An interesting look at how soundtrack production fits into the mechanism of moviemaking (in this case for Star Trek: Into Darkness).
I’ve been having more fun playing with this than I should really admit. You give it a sentence and it passes it back and forth through a selection of free translation services and then presents you with the übertranslated result.
In this way, my sentence
‘Within a few short years human translators will be obsolete’
becomes the rather more worrying
‘People will disappear’,
or with different settings, the rather poetic but undoubtedly true
‘In some years short human translators will aged be’.
I’m in love with this invention and the appearance of this prototype… It’s an elegant idea, probably too much before its time to really catch on. And now it’s pretty much obsolete as a concept. A newspaper delivered by radio as you sleep, printed in your home. And in 1938!
This invention of a wireless fax, as it were, was credited to W.G. H. Finch and used radio spectrum that was otherwise unused during the late-night hours when most Americans were sleeping. The FCC granted a special license for these transmissions to occur between midnight and 6am, though it would seem that a noisy printing device in your house cranking away in the middle of the night might have been the fatal flaw in their system. It wasn’t exactly a fast delivery either, as the article notes that it takes “a few hours” for the machine to produce your wireless fax newspaper.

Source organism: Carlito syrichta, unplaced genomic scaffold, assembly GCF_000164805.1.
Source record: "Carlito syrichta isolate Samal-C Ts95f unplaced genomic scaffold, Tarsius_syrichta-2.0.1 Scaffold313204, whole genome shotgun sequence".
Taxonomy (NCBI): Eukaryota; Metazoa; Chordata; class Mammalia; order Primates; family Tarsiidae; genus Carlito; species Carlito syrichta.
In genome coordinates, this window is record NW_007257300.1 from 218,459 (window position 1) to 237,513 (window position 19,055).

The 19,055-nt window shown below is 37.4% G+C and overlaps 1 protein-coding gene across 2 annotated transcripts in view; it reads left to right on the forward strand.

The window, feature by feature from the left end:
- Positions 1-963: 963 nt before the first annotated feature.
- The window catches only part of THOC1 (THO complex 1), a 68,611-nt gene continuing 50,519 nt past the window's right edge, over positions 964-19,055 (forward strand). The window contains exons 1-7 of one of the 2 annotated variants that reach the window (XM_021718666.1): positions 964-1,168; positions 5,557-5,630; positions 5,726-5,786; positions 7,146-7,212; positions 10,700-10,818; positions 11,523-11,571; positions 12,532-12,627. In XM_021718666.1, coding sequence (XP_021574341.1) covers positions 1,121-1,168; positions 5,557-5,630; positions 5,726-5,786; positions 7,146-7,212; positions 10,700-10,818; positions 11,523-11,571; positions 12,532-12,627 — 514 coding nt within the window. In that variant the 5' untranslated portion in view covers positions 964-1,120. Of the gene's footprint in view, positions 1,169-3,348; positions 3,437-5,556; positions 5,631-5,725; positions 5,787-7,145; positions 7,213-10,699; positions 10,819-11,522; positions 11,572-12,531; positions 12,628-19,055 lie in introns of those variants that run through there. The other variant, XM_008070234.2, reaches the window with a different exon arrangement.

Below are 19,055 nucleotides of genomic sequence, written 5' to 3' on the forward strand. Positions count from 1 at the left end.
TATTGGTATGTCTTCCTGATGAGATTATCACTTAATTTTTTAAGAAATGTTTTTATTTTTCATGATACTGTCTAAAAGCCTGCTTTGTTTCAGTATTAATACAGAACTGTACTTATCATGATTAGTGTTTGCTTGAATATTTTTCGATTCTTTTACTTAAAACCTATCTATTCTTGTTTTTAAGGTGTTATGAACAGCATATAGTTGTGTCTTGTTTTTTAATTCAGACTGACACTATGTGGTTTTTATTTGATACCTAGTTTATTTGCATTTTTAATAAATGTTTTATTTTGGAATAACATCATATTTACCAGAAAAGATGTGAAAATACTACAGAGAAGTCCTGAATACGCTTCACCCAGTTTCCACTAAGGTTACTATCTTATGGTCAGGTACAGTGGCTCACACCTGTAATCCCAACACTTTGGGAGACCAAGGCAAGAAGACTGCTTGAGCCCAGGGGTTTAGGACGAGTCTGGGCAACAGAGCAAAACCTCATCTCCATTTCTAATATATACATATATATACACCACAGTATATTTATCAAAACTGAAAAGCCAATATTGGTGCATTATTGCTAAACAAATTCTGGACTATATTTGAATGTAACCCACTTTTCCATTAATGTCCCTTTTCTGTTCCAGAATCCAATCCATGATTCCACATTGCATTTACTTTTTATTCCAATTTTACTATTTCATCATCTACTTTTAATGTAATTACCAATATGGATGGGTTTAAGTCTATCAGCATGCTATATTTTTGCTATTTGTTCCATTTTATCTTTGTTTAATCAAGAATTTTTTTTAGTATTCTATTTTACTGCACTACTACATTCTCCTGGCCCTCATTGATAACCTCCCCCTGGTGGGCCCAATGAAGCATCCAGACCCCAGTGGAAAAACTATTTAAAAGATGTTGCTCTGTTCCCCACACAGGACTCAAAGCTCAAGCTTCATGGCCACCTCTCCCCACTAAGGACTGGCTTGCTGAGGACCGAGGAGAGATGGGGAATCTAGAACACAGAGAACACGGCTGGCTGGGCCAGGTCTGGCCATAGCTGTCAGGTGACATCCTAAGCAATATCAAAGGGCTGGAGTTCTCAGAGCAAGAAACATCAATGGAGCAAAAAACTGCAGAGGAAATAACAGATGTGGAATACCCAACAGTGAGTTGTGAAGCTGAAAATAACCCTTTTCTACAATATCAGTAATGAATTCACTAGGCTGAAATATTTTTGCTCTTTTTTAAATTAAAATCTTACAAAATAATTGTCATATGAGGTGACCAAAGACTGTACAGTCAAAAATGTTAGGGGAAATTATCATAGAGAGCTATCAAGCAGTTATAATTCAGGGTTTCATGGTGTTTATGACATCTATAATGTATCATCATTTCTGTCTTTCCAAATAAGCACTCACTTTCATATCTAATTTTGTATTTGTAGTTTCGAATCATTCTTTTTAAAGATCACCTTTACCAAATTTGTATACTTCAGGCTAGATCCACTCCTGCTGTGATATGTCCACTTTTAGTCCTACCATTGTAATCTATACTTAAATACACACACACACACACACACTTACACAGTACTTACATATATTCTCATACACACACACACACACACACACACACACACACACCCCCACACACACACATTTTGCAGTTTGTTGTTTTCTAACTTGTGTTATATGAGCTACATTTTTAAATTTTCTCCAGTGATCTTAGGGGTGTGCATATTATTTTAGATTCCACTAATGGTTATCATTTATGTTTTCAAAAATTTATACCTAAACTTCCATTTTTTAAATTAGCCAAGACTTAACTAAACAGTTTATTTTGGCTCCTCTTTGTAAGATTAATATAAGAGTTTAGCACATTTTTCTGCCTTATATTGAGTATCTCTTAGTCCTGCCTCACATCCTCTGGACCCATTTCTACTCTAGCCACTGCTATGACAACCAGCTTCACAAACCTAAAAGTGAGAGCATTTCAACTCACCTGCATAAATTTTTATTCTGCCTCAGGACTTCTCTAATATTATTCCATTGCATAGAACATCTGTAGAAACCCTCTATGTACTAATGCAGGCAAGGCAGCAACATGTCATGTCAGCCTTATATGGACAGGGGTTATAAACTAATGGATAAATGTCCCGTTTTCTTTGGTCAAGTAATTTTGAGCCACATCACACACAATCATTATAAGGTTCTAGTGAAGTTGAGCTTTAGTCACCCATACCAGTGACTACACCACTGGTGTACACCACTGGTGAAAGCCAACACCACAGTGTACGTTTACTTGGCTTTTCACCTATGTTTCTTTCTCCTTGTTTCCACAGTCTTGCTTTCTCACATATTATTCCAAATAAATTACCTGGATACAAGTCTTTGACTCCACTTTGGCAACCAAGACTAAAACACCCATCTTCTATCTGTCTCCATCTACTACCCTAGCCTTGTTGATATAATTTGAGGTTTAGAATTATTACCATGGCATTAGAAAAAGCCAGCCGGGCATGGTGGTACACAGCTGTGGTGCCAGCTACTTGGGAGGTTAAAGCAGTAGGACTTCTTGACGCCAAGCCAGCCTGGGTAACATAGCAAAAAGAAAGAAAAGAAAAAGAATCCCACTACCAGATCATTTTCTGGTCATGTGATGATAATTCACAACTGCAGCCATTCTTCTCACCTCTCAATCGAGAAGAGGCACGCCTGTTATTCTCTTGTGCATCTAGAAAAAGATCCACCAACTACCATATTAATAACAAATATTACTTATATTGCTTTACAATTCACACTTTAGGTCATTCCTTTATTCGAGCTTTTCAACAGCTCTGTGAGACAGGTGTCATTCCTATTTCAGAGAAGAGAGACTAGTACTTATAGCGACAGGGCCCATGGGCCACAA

This machine makes paper planes, but it also produces delight in certain people. Or is it the human innovation it represents that makes me smile? Hard to look at a machine like this and not see the person who made it.
Don’t analyse me too much based on this comment, but I find it rather satisfying in a way to see a real-life system be broken down into its constituent functions, as in this system context diagram of a fictitious hotel. You could blow this diagram up to the size of a building and make ever smaller diagrams within the diagram to represent the functions within the functions within the functions within the functions…
In fact, I will do that one day. Ok, back to work.
He said: “The way birds navigate is that they use a compass and they use a map. The compass is usually the position of the Sun or the Earth’s magnetic field, but the map has been unknown for decades.
“I have found they are using sound as their map… and this will tell them where they are relative to their home.”
The pigeons, he said, use “infrasound”, which is an extremely low-frequency sound that is below the range of human hearing.
He explained: “The sound originates in the ocean. Waves in the deep ocean are interfering and they create sound in both the atmosphere and the Earth. You can pick this energy up anywhere on Earth, in the centre of a continent even.”
He believes that when the birds are at their unfamiliar release site, they listen for the signature of the infrasound signal from their home – and then use this to find their bearings.
However, infrasound can be affected by changes in the atmosphere.
The fascinating traditional process of making olive oil.